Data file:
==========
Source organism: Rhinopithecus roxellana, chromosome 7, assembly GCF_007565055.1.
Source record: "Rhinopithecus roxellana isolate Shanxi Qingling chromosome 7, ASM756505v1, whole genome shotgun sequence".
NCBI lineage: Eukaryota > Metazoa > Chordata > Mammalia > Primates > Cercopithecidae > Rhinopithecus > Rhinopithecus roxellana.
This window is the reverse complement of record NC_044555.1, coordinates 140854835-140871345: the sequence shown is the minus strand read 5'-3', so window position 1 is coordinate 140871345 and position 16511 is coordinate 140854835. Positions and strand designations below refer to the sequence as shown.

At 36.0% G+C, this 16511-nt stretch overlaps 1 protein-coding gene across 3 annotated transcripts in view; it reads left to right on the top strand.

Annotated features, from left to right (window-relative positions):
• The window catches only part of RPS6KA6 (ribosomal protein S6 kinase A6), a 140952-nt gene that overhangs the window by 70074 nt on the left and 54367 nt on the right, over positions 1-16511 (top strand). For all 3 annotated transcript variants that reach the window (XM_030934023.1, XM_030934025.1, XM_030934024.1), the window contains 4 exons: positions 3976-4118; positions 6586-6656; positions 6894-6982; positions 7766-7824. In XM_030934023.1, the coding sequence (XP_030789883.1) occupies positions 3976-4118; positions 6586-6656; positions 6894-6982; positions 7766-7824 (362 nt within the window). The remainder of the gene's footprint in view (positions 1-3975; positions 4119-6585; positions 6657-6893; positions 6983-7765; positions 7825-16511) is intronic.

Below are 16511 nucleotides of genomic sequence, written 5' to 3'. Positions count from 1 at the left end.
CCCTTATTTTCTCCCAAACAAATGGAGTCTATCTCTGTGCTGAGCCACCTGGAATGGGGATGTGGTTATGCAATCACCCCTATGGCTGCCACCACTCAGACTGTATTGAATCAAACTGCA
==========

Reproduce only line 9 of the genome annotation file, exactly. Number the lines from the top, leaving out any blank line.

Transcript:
CCCTTATTTTCTCCCAAACAAATGGAGTCTATCTCTGTGCTGAGCCACCTGGAATGGGGATGTGGTTATGCAATCACCCCTATGGCTGCCACCACTCAGACTGTATTGAATCAAACTGCA